Published : 07/06/2024

Asphalt Solution 101: What Is Asphalt?

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What Exactly Is Asphalt?

You’ve driven over asphalt your entire life, and it might even be on your roof. You know what asphalt looks like, you’ve passed by construction crews using it on your daily commute, and you recognize its pungent odor. But what exactly is asphalt?

Asphalt, also known as bitumen, is a highly viscous liquid or semi-solid form of petroleum. Natural bitumen is found in lakes and oil deposits and consists mainly of hydrocarbons. It can also be refined through the distillation of crude oil into refined bitumen. Asphalt has been a pivotal component in various areas of construction for centuries due to its versatile nature.

In this post, we’ll delve into the history, uses, and recent innovations of asphalt to discover that it’s more than just rocks and oil; it’s a defining part of our world.

A Brief History of Asphalt

The word “asphalt” has roots in the ancient Greek word, “asphaltos,” meaning “secure.” However, the use of asphalt can be traced back to even earlier civilizations such as the Mesopotamians, who used natural asphalt for waterproofing their buildings and water vessels. The Mesopotamian city of Babylon is cited as one of the earliest known uses of asphalt in road construction. Countless ancient civilizations recognized asphalt’s adhesive and durable properties and utilized the material in various methods besides construction. Natural bitumen was used as a disinfectant and an insecticide. The ancient Egyptians even used bitumen as part of an embalming mixture.

In 1885, the Lathe Carbon Company began mining natural bitumen outside of Uvalde, Texas. When rancher J.G. Smyth dug fence posts in southwest Uvalde County, the rock in the ground spouted with oil. Cowboys in the area also knew about this unique rock and would add it to their fires to keep the flames lit.

While this made digging fence posts difficult, Smyth actually discovered a miracle. A low-lying oil field was shoved into the above layer of Anacacho limestone, naturally infusing the rock with the exact percentage needed to create the perfect asphalt road.

When cattle loosened the dirt ground surrounding the pens on his ranch, Smyth filled the eroded areas with this special rock. As the cattle walked across the rock, it compacted into a hard surface. J.G. Smyth thought the rock would make an exceptional road material.

By the 1890s, the city of San Antonio, Texas, used the bituminous Anacacho limestone to pave downtown Crockett Street, and the rest is history. Fast-forward to the present day, and the same unique natural asphalt has come to be called RockAsphalt©.

The history of asphalt showcases humanity’s continuous reliance on the material because of its durability and versatility. While it may not be used as an insecticide in the modern era, its dominance in the realm of road construction cannot be overstated.

What Is Asphalt Used for Today

Today, asphalt is one of the main binding agents for aggregates in road construction. This material is used to pave and maintain roads, highways, parking lots, sports courts, and even airport runways. Airport runways are often paved with asphalt due to its ability to withstand aircraft weight and impact while offering excellent skid resistance for safe takeoffs and landings.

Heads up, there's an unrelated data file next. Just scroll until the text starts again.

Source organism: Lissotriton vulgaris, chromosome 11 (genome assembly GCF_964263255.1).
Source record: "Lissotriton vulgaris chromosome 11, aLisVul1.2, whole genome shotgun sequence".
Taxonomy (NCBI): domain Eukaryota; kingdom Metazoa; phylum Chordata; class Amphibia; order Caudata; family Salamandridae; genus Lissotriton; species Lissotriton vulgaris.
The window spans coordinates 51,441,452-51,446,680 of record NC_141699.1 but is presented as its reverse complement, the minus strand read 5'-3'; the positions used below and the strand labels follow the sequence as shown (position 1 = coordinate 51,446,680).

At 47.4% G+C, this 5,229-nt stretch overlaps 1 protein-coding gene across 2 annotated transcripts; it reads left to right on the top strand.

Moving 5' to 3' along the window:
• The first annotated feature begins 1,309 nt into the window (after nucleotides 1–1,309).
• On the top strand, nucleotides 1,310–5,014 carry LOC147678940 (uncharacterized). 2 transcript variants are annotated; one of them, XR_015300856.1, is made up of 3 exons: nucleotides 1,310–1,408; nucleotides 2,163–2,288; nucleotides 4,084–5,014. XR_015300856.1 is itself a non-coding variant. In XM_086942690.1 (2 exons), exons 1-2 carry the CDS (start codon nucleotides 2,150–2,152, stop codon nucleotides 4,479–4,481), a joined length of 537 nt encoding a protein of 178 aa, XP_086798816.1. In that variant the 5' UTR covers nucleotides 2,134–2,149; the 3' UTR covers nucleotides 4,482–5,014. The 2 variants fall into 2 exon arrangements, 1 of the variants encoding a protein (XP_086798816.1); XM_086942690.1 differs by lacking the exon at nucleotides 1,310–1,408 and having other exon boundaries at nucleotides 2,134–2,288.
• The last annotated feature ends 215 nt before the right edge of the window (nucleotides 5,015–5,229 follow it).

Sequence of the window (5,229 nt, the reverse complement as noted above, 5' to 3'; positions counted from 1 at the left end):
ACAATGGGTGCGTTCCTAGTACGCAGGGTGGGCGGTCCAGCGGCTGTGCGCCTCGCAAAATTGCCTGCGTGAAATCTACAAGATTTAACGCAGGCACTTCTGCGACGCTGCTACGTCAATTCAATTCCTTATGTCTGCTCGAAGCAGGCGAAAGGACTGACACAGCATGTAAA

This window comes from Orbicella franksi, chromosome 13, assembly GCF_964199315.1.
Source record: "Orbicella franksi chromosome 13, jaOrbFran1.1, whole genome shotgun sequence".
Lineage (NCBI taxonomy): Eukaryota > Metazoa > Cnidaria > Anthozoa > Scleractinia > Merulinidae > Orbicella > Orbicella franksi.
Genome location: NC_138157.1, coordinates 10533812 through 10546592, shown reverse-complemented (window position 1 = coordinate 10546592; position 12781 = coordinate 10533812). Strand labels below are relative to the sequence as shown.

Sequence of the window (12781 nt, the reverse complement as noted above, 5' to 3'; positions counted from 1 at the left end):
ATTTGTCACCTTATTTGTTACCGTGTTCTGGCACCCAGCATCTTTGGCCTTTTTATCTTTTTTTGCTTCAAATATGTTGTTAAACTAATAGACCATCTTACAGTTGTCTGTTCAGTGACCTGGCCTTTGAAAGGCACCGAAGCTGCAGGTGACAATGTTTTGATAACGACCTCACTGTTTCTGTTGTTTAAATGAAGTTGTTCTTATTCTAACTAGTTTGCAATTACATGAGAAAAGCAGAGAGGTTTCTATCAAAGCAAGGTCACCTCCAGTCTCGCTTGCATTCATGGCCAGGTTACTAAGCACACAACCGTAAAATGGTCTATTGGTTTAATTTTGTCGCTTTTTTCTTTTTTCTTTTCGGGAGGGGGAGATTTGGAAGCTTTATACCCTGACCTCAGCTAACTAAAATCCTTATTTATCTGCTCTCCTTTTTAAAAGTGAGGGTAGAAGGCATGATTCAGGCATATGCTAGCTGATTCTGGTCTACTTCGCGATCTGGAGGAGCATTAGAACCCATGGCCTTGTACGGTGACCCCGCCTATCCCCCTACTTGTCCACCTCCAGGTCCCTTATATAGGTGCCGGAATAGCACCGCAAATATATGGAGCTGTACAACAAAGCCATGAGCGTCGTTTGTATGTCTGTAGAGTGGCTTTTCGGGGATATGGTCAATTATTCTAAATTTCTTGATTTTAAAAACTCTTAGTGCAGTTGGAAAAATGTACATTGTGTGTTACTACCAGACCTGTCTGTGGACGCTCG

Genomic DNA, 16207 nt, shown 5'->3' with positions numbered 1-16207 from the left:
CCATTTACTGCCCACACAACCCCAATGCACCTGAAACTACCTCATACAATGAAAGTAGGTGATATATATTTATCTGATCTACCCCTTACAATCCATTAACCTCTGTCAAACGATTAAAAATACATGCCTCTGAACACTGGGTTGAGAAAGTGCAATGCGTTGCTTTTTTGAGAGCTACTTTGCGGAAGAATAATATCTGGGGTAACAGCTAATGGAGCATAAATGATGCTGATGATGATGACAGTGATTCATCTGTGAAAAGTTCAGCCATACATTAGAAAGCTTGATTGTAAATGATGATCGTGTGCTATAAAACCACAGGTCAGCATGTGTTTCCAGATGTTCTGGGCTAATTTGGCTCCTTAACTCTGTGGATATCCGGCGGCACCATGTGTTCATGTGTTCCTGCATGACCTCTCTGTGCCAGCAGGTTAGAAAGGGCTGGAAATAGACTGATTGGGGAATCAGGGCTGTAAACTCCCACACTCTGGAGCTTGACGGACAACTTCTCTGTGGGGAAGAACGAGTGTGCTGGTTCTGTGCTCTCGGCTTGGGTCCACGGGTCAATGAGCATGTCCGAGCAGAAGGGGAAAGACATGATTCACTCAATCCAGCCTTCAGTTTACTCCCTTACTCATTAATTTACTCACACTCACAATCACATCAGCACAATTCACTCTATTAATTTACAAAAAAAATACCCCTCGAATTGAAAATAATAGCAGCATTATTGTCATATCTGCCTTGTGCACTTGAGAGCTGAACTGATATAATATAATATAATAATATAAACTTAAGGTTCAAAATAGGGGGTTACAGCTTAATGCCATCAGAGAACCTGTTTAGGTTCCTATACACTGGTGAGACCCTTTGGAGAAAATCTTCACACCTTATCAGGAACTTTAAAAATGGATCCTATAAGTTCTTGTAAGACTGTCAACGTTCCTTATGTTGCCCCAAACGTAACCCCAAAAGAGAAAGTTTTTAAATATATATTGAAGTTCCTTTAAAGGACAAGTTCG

The unique properties of asphalt contribute to its use as a road material. Asphalt provides exceptional adhesion, durability, waterproofing, and elasticity. This elasticity is especially important as fluctuations in temperature can cause roads to expand and contract.

Besides road construction, asphalt is used in the roofing industry because of its weatherproofing abilities. Asphalt shingles are created by coating materials such as fiberglass with liquid asphalt. These shingles are weatherproof, durable, cost-effective, and fire-safe. Asphalt also finds its way into the construction of dams, reservoirs, and other waterproofing applications. Its flexibility and waterproofing capabilities make it a preferred sealant.

Innovations in Asphalt Technology

Since the inception of the first asphalt cement during the Industrial Revolution, the asphalt industry has made leaps and bounds to enhance its performance. Recycled asphalt materials were developed to decrease greenhouse gas emissions, and rubberized asphalt combines recycled tires and asphalt to reduce noise levels.

Warm-mix asphalt provides an alternative to hot-mix in an effort to decrease fuel consumption. Innovations in cold-mix asphalt provide a means to repair roads during inclement weather. Advances in polymer-modified asphalt improve resistance to rutting and cracking while porous asphalt enhances drainage capabilities.

Asphalt is continuously engineered to enhance its performance for a variety of applications and scenarios. However, natural asphalt is still widely sought after in road maintenance for its exceptional durability and ease of application. Companies like RockAsphalt© provide a natural asphalt that rivals the durability and versatility of manufactured mixes.

What Is Asphalt Now?

For a material that started out waterproofing primitive boats and buildings, asphalt has exploded as a cornerstone of the construction industry. Its durability, cost-effectiveness, and versatility in a wide range of applications make it one of the most sought-after materials on the planet. This amazing material has sparked entire industries and led to countless innovations that have shaped the way our infrastructure is built. In a way, asphalt is the glue that’s connected us for thousands of years and continues to do so to this day.

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